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Kentucky Speedway’s speedy solution impresses race fans

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By Amanda Van Benschoten
The Kentucky Enquirer

SPARTA — A steady stream of traffic moved smoothly into the Kentucky Speedway all day Saturday for the NASCAR Sprint Cup Series Quaker State 400 – a sharp contrast to last year’s inaugural race, where mismanaged and inadequate parking resulted in hours-long traffic jams that caused more than 10,000 fans to miss the race entirely.

It took Jim and Connie Buschle of College Hill seven and a half hours last year to travel the 53 miles south from their home, and they slipped into their seats just in time to hear “Gentlemen, start your engines!” This year, the trip took just an hour, and the Buschles arrived in plenty of time to enjoy the pre-race festivities that make a NASCAR race a daylong spectacle.

“Last year, we arrived too late to enjoy this. This year we left early, anticipating traffic, and we didn’t have any,” Connie Buschle said. “We were amazed. It’s greatly improved from last year.”

The Kentucky Speedway and the state spent $11 million over the past year to make sure that happened.

Speedway General Manager Mark Simendinger attributed Saturday’s smooth operations to those improvements and to the successful execution of a traffic management plan that was a year in the making. “We are trying to build the very best speedway in America. That’s our goal,” he said. “When we come to work, that’s what we talk about: What does it take to be the best? So I really feel good. Taking care of this traffic thing will show people we’re serious about it, we’ve done what we need to do and now let’s focus on the racing.”

Attendance likely was a factor. Crowd estimates weren’t immediately available, but attendance was clearly lighter than last year’s sellout, which drew 107,000. The Speedway significantly expanded capacity, buying 143 nearby acres that allowed it to add 20,000 parking spots. It also graveled over unpaved lots and added parking stripes to maximize capacity.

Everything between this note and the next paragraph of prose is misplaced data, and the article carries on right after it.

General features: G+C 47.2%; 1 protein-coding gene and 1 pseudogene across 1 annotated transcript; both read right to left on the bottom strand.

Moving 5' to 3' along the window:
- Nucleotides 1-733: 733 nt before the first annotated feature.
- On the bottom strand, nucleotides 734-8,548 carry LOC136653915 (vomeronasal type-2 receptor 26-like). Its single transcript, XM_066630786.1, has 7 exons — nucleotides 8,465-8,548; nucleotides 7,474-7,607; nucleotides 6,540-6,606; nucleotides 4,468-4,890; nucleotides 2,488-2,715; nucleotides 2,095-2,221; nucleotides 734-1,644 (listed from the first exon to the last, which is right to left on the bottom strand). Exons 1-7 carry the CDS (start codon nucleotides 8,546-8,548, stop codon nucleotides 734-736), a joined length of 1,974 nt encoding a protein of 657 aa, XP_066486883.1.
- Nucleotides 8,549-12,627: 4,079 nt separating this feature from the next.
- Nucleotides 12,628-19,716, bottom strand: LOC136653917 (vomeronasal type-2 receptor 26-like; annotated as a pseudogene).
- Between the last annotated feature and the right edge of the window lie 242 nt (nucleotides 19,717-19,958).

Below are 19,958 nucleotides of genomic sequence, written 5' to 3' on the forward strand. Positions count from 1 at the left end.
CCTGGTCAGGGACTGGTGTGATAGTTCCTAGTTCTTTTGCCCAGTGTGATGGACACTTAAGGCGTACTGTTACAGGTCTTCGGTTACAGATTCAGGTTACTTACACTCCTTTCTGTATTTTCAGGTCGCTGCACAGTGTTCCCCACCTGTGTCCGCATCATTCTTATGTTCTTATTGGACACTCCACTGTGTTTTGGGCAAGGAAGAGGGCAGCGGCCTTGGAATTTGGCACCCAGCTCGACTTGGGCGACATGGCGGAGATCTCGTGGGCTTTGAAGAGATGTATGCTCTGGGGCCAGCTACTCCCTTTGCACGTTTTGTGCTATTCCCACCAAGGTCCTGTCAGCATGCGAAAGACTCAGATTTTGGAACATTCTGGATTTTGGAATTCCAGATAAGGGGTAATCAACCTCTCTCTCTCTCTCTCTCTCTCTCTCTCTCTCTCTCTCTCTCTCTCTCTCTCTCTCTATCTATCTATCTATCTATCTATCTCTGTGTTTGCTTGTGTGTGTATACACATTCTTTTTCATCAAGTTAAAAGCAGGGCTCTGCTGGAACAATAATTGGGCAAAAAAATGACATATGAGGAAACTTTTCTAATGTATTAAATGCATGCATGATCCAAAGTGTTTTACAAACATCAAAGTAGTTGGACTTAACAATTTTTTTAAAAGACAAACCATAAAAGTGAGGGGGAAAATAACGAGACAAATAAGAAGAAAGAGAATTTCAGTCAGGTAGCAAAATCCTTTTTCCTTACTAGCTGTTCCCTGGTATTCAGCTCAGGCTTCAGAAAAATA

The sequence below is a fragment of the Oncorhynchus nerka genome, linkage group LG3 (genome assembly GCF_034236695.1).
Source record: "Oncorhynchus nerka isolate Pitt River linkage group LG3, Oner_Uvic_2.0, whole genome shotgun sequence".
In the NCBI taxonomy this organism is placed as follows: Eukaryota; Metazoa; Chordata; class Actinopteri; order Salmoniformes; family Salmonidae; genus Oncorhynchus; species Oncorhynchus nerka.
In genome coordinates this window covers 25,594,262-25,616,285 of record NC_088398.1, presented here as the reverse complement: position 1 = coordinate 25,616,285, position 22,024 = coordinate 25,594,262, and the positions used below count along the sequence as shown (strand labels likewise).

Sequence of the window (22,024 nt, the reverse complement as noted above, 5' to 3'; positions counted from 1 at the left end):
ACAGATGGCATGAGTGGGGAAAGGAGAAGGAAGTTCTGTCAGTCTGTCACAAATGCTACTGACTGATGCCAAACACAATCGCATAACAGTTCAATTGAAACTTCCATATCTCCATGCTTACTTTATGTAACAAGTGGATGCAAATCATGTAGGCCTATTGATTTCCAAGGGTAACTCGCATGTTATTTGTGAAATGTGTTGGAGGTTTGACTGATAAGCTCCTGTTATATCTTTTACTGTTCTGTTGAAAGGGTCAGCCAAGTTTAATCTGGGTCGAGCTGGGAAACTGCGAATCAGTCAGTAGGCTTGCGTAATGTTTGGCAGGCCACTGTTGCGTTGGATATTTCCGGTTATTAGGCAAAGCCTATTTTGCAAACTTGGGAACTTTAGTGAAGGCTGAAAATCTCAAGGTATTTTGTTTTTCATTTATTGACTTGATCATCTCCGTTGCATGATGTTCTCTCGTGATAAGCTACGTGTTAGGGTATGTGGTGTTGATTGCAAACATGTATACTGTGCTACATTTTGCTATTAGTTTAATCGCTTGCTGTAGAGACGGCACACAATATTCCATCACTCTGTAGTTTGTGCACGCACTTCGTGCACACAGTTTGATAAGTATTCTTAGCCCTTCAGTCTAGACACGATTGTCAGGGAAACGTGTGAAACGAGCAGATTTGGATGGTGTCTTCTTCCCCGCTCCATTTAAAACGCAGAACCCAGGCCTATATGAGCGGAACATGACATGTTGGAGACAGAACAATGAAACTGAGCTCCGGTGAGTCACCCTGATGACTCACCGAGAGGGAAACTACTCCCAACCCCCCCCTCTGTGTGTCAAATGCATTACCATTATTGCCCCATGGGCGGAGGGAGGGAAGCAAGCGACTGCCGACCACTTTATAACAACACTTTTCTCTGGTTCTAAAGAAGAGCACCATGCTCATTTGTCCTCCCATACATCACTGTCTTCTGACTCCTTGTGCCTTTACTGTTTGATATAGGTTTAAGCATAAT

Speedway and state officials, including state police, also developed a detailed race-day plan for parking and traffic. On Saturday, state troopers expertly and efficiently guided vehicles into parking lots at the Speedway, unlike last year’s congestion.

Infrastructure improvements by the state also greatly helped keep traffic flowing smoothly on Saturday. The state widened the exit ramp from southbound Interstate 71 and widened Ky. 35, the main artery leading to the Speedway. It also built a massive, 42-foot-wide pedestrian tunnel under Ky. 35, which improved safety for fans on foot and reduced delays on the roadway. Gov. Steve Beshear said the state’s $3.7 million investment was a sound one that will reap dividends as the race continues to grow.

“It’s a great relief, first of all, that things are working. I was confident that they would,” he said Saturday evening shortly after arriving at the Speedway. “The payoff is walking around here, seeing the smiles on everybody’s faces as they’re able to get in here easily.

“They’re able to walk around enjoying themselves like NASCAR fans do. That just means this race will continue to build every year from now on.”

Most of the people interviewed by The Enquirer on Saturday were returning race fans who attended last year’s event. It took Ted and Tami Lambert of Columbus just an hour on Saturday to make the 55-mile trip from their Georgetown, Ky., hotel compared to a nine-hour trek last year that caused them to miss most of the race. “It’s a big improvement this year – big,” said Tami Lambert.

Even race fans who arrived late in the day reported no problems with traffic or parking.
--Kentucky News Content Service